#IndieBooksBeSeen (Fantastic. One of my favs, and again, remember to reciprocate).
#SelfPub, #indiepub, #independentauthor, #indieauthor
#Amazon, #Kindle, #KOBO etc. As applicable.

Also, you might want to consider joining #IARTG, the Independent Authors’ Retweet Group, or #IAN1, the Independent Authors’ Network.  This last costs a little money, at least $25, but they will RT the SHIT out of you all year, so you don’t have to do it on your own profile, and are, in general, a bunch of very nice people one way or the other.

If you have any good trendy writey hashtags, add them in comments, and I’ll put them up here (and thank you from the bottom of my rotten little heartmuscle). (Allison suggests #1LineWednesday. Thanks, from the heartmuscle.)

When using hashtags, you should use no fewer than one and no more than four per tweet. It’s good to combine genre specific tags (#Fantasy, #SF, etc.) with general writing tags (#IndiePub, #amreading), and possibly a mode of consumption (#Kindle, #Amazon, #KOBO, #Smashwords), when promoting. If you’re writing a novel with, say, a lot of spelunking in it, you might want to look into some spelunking hashtags (yes, #spelunking, I am looking at you).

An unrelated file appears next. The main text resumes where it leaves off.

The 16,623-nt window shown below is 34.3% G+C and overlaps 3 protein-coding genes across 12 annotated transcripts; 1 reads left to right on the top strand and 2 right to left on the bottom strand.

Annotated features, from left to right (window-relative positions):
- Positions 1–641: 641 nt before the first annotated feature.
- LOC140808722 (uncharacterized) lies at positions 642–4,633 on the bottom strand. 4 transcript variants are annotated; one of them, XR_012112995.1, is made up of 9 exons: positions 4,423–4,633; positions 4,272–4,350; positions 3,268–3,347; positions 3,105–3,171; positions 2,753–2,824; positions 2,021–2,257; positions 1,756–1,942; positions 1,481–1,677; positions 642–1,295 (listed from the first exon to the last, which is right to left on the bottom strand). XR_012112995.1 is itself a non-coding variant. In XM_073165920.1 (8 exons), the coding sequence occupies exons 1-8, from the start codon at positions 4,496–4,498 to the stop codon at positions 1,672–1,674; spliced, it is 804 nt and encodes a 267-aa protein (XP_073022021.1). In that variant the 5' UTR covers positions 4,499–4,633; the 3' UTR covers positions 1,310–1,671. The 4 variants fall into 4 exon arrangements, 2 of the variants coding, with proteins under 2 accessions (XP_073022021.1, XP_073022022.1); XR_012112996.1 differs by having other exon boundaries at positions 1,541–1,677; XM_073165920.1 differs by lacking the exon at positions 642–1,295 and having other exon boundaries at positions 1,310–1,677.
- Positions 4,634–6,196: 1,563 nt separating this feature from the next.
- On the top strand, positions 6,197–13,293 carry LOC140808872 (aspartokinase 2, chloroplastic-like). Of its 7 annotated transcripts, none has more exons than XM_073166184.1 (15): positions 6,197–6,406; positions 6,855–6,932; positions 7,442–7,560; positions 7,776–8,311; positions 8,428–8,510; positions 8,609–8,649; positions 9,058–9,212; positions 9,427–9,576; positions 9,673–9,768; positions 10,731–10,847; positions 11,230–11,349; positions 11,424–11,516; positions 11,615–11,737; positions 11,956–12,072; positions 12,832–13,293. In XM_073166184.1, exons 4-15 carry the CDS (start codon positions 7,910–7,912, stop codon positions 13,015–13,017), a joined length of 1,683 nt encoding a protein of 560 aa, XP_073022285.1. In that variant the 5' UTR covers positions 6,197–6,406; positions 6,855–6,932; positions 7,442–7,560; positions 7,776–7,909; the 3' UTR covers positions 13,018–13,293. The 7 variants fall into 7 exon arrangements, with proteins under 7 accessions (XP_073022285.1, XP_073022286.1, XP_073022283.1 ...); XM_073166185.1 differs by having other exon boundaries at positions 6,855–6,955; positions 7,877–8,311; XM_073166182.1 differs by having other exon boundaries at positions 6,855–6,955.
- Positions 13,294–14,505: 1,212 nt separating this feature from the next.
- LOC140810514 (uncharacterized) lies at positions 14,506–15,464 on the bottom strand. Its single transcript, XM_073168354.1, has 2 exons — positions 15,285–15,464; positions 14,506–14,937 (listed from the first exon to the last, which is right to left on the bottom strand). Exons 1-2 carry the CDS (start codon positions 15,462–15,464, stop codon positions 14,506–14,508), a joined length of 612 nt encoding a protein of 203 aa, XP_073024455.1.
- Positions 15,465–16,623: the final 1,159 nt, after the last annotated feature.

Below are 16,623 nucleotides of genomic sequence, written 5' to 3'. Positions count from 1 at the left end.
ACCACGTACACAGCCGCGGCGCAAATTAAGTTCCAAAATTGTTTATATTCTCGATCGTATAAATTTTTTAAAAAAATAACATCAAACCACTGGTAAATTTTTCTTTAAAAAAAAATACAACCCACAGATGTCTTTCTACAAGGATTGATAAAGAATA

So there you go. Twitter.

By the way, buy my book.

Okay. Thanks.

3 thoughts on “Writing Wednesday: Twitter for Writers

  1. Awesome post. I may or may not have shouted in agreement at my computer at the personality one. Yeesh.
    Regarding your curiosity about sharing novel bits: there’s a hashtag called #1LineWed that recently hit my radar. It’s supposed to be around a different theme every week – fear, color, etc. I think it’s fairly new but gaining steam.
    There’s another blogging one that I’ve found effective – #Archiveday on Saturday, for posting an “older post.” You can decide what that means.
    PS – I’m tweeting this post right now.

    1. All right, #1LineWed and #Archiveday comin’ up! Thanks for the suggestions.

      And the RT, but, y’know, that goes without saying. :I think that’s what the little yellow star is for. P